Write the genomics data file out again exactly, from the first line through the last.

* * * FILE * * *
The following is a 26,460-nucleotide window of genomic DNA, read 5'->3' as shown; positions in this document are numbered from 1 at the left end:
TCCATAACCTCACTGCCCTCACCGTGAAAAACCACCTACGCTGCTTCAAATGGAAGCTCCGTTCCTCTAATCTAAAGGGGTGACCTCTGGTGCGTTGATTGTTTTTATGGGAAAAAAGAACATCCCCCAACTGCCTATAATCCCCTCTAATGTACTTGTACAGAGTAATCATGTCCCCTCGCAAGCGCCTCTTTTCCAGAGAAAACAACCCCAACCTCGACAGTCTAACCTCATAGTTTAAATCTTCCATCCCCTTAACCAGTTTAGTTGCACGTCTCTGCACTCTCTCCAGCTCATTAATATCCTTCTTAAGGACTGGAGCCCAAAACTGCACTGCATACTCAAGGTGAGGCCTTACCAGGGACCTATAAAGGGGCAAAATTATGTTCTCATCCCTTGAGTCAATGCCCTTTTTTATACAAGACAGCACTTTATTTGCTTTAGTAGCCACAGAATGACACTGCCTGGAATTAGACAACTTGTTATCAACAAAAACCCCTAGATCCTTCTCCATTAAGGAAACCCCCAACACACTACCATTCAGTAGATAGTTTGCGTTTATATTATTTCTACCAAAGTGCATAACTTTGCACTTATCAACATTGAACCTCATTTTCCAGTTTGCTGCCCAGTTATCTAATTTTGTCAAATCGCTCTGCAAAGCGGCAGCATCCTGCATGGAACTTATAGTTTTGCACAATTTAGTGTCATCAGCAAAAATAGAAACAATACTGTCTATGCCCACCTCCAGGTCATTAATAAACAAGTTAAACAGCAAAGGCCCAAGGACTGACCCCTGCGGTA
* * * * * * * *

The following is a 26,460-nucleotide window of genomic DNA, read 5'->3' as shown; positions in this document are numbered from 1 at the left end:
TCCATAACCTCACTGCCCTCACCGTGAAAAACCACCTACGCTGCTTCAAATGGAAGCTCCGTTCCTCTAATCTAAAGGGGTGACCTCTGGTGCGTTGATTGTTTTTATGGGAAAAAAGAACATCCCCCAACTGCCTATAATCCCCTCTAATGTACTTGTACAGAGTAATCATGTCCCCTCGCAAGCGCCTCTTTTCCAGAGAAAACAACCCCAACCTCGACAGTCTAACCTCATAGTTTAAATCTTCCATCCCCTTAACCAGTTTAGTTGCACGTCTCTGCACTCTCTCCAGCTCATTAATATCCTTCTTAAGGACTGGAGCCCAAAACTGCACTGCATACTCAAGGTGAGGCCTTACCAGGGACCTATAAAGGGGCAAAATTATGTTCTCATCCCTTGAGTCAATGCCCTTTTTTATACAAGACAGCACTTTATTTGCTTTAGTAGCCACAGAATGACACTGCCTGGAATTAGACAACTTGTTATCAACAAAAACCCCTAGATCCTTCTCCATTAAGGAAACCCCCAACACACTACCATTCAGTAGATAGTTTGCGTTTATATTATTTCTACCAAAGTGCATAACTTTGCACTTATCAACATTGAACCTCATTTTCCAGTTTGCTGCCCAGTTATCTAATTTTGTCAAATCGCTCTGCAAAGCGGCAGCATCCTGCATGGAACTTATAGTTTTGCACAATTTAGTGTCATCAGCAAAAATAGAAACAATACTGTCTATGCCCACCTCCAGGTCATTAATAAACAAGTTAAACAGCAAAGGCCCAAGGACTGACCCCTGCGGTA